The castle was erected in the north-west corner of the town. It probably did not have a common system of fortifications with the Ostróda, which was separated by a moat, fed by the Drwęca’s branch. The river protected the castle from the north, while the waters of Lake Drwęckie were located from the west. From the other sides, to attack the castle, you had to first capture the town, surrounded by a line of stone and brick walls with a system of four-sided half towers and preceded by an irrigated moat.
The seat of the convent was built of bricks in a Flemish bond on a stone plinth, on a square plan with dimensions of 44.7 x 45.2 meters. Around the courtyard there were four wings of the same width, with a basements, two-storey above. Each wing was covered with a gable roof, probably with the two gables facing north, one facing south and one facing west. The gate was situated on the axis of the west wing, and in addition, it was preceded by a four-sided foregate protruding towards the moat. So the castle was not connected with the town, but the road to it led along a narrow strip of land between the lake to the west and the town fortifications to the east. This increased protection, but did not leave space for the economic buildings of the outer bailey.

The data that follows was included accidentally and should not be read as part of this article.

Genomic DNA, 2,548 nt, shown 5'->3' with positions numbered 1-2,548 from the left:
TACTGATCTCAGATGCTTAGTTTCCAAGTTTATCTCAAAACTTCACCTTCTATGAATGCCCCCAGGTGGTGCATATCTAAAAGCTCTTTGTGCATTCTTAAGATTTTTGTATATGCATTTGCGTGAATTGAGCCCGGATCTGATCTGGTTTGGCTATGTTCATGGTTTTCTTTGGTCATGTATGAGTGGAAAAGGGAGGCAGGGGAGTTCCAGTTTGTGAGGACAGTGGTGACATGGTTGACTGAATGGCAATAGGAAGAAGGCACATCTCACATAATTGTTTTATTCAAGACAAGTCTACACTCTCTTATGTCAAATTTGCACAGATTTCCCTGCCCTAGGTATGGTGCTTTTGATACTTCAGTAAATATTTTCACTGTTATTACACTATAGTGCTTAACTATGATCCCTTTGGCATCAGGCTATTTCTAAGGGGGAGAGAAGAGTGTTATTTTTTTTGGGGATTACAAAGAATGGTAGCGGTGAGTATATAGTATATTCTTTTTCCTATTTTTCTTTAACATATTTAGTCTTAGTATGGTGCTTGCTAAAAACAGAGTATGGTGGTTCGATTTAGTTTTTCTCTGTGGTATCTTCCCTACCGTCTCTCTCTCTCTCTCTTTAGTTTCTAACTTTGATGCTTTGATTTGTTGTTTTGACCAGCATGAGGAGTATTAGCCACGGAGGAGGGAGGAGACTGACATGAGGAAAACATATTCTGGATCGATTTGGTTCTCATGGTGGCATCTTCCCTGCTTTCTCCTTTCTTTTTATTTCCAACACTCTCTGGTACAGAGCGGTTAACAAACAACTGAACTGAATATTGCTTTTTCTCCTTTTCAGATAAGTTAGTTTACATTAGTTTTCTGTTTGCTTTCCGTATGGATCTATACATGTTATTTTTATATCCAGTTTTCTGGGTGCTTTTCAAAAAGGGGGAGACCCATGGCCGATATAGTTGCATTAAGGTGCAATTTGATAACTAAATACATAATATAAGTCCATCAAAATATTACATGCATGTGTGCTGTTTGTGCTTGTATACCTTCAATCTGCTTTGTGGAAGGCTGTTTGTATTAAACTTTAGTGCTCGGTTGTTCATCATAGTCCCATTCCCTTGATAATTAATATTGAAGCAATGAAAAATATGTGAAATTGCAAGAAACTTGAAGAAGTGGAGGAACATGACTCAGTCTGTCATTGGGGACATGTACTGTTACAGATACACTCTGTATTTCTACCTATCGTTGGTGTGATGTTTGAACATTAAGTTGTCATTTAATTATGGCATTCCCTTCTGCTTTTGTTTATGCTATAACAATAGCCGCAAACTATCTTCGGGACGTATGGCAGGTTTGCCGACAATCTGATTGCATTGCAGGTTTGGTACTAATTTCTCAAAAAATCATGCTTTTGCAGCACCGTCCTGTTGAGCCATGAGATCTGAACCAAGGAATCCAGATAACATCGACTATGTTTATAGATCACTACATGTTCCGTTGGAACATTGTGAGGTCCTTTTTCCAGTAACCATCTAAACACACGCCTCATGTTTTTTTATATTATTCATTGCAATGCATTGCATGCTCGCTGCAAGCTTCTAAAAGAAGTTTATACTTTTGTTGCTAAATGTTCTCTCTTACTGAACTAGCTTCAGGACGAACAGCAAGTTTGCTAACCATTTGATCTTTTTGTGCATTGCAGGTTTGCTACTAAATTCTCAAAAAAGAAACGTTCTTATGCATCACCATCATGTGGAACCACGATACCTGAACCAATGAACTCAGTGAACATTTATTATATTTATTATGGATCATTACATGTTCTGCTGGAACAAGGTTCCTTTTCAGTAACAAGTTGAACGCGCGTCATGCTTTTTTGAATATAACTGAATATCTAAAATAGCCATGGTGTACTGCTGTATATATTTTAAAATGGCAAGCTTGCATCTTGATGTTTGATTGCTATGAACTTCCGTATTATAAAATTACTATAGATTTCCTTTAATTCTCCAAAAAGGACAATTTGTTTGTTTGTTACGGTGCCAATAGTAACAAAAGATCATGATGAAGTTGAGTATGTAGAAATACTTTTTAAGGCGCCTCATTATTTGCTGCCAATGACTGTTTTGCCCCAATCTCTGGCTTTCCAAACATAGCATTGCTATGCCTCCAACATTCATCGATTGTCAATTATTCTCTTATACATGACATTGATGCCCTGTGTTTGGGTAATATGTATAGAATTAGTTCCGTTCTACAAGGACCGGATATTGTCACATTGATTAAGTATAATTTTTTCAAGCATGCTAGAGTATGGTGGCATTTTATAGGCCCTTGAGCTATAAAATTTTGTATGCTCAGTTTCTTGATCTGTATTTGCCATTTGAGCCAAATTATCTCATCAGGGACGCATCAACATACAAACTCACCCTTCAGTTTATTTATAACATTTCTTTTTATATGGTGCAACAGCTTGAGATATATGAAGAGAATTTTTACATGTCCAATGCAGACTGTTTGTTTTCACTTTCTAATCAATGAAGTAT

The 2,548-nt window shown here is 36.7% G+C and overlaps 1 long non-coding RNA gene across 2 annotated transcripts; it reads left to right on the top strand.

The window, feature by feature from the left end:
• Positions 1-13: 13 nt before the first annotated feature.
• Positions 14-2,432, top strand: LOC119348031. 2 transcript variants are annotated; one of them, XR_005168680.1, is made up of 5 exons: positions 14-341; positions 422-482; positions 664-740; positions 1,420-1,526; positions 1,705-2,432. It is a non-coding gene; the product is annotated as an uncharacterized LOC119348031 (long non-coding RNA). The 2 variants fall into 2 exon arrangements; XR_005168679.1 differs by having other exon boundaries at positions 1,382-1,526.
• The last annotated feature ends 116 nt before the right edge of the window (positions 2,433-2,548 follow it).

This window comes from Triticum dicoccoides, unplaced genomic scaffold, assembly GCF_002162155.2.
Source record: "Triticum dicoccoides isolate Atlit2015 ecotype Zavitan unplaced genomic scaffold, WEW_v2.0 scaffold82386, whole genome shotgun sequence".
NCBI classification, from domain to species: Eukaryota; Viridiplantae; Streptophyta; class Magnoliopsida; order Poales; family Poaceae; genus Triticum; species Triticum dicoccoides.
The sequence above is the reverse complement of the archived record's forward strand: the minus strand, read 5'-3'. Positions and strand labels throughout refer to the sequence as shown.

Contradictory information can be found about the existence of the main tower. The castle certainly had a dansker (latrine) tower by the river, connected to the convent’s house by an overhanging porch extended to the north. It could have been timber, but it was mounted on brick pillars. The presence of a zwinger (outer defensive wall) is also debatable. As mentioned, due to the lack of space, the castle did not have a fortified outer bailey, the role of which was probably taken by the farm located on the other bank of the Drwęca River.